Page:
Creating Storage and Space in a Small Cape Cod Bedroom

The next step in the process was to build a window seat in the dormer. Two front dormers were added when we put the garage and breezeway addition on, Gaaa!, 17 years ago. I’d better look this up… Honestly, cold air came in around both dormer areas. The window seat took care of it though. This window seat was mostly build from scrap wood. I REALLY miss working next door to a shop that builds fine furniture. The guys who worked in the shop shared the wood scraps with us and there were some beautiful scraps. When I think of how many of those beautiful scraps we burned in the fire pit I cringe deeply and get very depressed. The window seat(s) came up before I realized I could easily build my own drawers. so for this project I bought pre-made Closet Maid drawers from Home Depot. I was not happy with the cost — close to $100 for the 4 drawers. Fortunately, they closed out this color two weeks later and Home Depot willingly refunded the difference, which was around $40!

Space saving drawers and a place to sit!

Space saving drawers and a place to sit!

I set to work sewing pillows for the room, a cushion for the seat, and a roman shade for the window. I bought a piece of foam online somewhere for around $30 and made the cover and blue pillows from leftover fabric. The fabric for the tan pillows and shade came from The Curtainshop. Hanging the drawers was no picnic but it was easier than I thought it would be. Here’s a picture of the dormer part of the project. I should add that I painted the room and refinished the window trim before building the window seat.

Here's the window seat with the cushion and pillows.

Here’s the window seat with the cushion and pillows.

Window dormer with roman shade, and window seat.

Window dormer with roman shade, and window seat.

Funny, I just noticed the Stieg Larsson books on the shelf which were not published yet when I did this project. Soooo, recent picture and nothing’s changed except the books on the shelves!

After the window seat came the floor. This is the crappiest laminate flooring I’ve ever worked with but the price was obscenely low — $0.69 a square foot from Home Depot. So, it was less than $100 for the flooring. Nice! I like it in the room for now. I need to be more patient in the future with floors because there is an obvious place near the door that had to be filled (I just could not get it right), and I cut the closet door trim too high. Not professional by anu means — last time, promise. Here’s the “showcase” floor picture.

Laminate floor in cape cod bedroom.

Laminate floor in cape cod bedroom.

As you can see, the baseboard trim has been removed. My architect, sister was on my case to update the “stock” baseboard so I replaced the “stock” baseboard with a two-piece system – costly but nicer, I think. The new baseboard is kind of a disaster in places though. One of the inside corners needed more than an 8th of an inch of putty. I kept measuring too short! It’s not really noticeable, except to a discerning eye, but it still sucks. And, I’ll need to maintain that corner because the space is so big that the fill will fall out over time. Again, last time, promise.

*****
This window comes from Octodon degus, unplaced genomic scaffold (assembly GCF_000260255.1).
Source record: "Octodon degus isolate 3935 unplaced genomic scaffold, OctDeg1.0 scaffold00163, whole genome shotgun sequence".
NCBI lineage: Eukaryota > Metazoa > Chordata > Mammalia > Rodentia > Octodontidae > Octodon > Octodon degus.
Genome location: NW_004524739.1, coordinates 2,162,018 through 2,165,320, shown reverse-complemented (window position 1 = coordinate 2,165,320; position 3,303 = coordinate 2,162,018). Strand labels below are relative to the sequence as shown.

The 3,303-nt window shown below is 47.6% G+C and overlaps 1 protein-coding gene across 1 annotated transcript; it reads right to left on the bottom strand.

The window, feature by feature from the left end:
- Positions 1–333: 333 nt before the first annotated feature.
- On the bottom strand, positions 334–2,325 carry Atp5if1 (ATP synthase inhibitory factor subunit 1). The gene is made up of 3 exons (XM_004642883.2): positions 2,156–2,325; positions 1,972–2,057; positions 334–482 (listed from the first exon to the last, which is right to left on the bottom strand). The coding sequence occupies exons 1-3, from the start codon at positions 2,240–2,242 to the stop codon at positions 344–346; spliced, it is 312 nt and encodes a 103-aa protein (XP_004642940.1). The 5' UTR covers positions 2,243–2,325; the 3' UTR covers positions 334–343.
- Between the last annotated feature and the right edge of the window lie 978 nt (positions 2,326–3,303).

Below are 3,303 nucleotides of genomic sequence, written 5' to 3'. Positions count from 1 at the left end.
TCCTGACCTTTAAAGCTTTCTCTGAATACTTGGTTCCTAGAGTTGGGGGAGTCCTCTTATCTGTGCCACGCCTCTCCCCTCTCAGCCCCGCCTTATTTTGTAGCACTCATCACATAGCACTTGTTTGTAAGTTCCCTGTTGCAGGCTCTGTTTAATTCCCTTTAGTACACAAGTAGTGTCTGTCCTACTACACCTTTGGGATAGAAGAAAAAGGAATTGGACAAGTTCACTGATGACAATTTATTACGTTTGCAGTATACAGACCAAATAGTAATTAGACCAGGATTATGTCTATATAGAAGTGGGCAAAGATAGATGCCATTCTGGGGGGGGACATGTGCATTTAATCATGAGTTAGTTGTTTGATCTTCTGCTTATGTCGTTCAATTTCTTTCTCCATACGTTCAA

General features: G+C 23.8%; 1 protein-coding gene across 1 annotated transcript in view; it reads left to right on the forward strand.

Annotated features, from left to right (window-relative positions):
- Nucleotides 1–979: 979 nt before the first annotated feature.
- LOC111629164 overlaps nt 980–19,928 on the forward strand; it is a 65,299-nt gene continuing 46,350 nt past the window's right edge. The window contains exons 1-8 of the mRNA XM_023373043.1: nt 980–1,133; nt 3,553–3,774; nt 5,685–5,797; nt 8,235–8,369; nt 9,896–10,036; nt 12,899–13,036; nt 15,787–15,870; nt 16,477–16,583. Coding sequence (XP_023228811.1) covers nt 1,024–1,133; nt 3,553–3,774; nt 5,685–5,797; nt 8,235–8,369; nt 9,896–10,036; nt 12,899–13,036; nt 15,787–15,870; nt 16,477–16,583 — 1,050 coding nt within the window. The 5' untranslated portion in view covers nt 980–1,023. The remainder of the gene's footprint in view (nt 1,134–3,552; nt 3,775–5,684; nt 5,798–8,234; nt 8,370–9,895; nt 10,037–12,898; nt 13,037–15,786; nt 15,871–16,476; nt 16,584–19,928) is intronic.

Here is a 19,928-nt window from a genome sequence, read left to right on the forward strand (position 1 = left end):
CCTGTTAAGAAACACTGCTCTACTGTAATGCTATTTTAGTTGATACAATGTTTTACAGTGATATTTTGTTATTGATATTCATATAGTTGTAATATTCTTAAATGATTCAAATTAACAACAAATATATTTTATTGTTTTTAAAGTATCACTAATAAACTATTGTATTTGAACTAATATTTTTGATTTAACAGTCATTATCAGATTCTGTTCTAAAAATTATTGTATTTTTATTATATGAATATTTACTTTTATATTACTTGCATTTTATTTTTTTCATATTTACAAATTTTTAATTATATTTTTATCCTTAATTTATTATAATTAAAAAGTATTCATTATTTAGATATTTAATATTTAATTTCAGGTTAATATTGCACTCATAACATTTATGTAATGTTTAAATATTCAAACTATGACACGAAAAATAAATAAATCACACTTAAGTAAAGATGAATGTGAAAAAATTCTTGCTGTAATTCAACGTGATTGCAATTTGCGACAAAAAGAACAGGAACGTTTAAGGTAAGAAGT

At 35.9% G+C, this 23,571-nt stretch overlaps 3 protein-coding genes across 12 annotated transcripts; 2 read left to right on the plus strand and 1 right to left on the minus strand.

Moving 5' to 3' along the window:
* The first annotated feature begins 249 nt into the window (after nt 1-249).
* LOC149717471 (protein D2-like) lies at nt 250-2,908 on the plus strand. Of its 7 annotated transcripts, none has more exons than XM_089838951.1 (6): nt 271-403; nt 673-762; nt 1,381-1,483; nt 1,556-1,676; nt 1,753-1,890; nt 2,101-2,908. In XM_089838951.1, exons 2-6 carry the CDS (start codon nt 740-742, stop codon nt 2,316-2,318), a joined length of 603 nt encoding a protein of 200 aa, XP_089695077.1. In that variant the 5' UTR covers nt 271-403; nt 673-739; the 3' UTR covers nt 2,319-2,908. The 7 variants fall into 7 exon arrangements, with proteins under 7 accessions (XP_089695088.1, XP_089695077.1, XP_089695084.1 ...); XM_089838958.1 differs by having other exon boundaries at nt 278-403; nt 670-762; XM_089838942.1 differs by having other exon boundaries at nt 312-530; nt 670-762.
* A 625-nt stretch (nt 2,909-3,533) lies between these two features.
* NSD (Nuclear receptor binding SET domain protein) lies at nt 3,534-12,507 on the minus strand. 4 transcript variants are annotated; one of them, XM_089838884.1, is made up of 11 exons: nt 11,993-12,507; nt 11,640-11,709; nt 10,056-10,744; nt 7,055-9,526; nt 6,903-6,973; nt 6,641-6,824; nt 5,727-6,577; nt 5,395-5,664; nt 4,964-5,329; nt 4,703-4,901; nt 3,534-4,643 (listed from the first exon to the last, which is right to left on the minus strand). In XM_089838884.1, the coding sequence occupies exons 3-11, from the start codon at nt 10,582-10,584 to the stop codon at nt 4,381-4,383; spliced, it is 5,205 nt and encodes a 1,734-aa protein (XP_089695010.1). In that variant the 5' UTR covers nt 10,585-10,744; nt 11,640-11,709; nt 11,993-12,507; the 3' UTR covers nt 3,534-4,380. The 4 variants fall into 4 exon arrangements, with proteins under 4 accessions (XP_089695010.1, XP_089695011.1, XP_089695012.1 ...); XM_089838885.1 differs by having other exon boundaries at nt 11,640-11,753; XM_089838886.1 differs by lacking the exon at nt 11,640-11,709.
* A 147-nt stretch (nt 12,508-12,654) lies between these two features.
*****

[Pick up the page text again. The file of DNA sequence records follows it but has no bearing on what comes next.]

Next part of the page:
Onward and upward!

Storage and Space Saving Ideas in a Cape Cod Bedroom

This was a REALLY fun project. The front bedroom…. When the offspring were all out of the house and our nest was empty for the first time, I had the opportunity to redo this room from top to bottom. First of all, this is one of the best rooms in the house — very quiet and private with lots of interesting angles, and there is a view of the marsh at certain times of the year. It is, however, on the small side at 11′ x 14′. The room needed to be changed from a teen ravaged bedroom (for many years) to a guest bedroom that could sleep a couple, and still accommodate the ‘coming home for awhile’ of an offspring here and there. Because it is a small room. I wanted clean simple, and MOSTLY easy to clean fixtures and furniture that are still comfortable. I had the idea that some of the insulation had fallen down behind the knee wall because the room was always pretty cold. So, I started by cutting between the joists in the knee wall for the shelves you see here. The double shelf unit is on this wall and a single is on the other side of the dormer space.

These shelves are cut into the knee wall, framed inside the wall with 2'x 4's, insulated all around, and trimmed on the inside with 3/4' pine.

These shelves are cut into the knee wall, framed inside the wall with 2′x 4′s, insulated all around, and trimmed on the inside with 3/4′ pine.

Actually, I started by calling in the oil company rep and asked about extending the heat register in the room. Apparently, the door to the room needs to be left opened to allow the heat to circulate through the upstairs properly. Needless to say, during a decade of teenagers the door had been mostly closed. I discovered after cutting into the wall, however, that as suspected there was a piece of insulation behind the knee wall that had fallen down. There was also a hole from the outside, to accommodate a phone wire, that needed to be caulked. And! There were holes from a fallen down shelf in the closet that were blasting in the cold air.

So, I built a sort of frame system out of 2x4s for each of the shelving units that could be fitted into the holes in the wall, and built the shelf units separately from pine. The 2×4 frames were specifically built so they could be screwed into the existing framing of the house – the rafters, flooring board, and wall studs. I put insulation all around the inside of the frame and taped all the outside joints of the shelf units with Frost King tape. I regret not having taken pictures during many parts of this project.

More soon!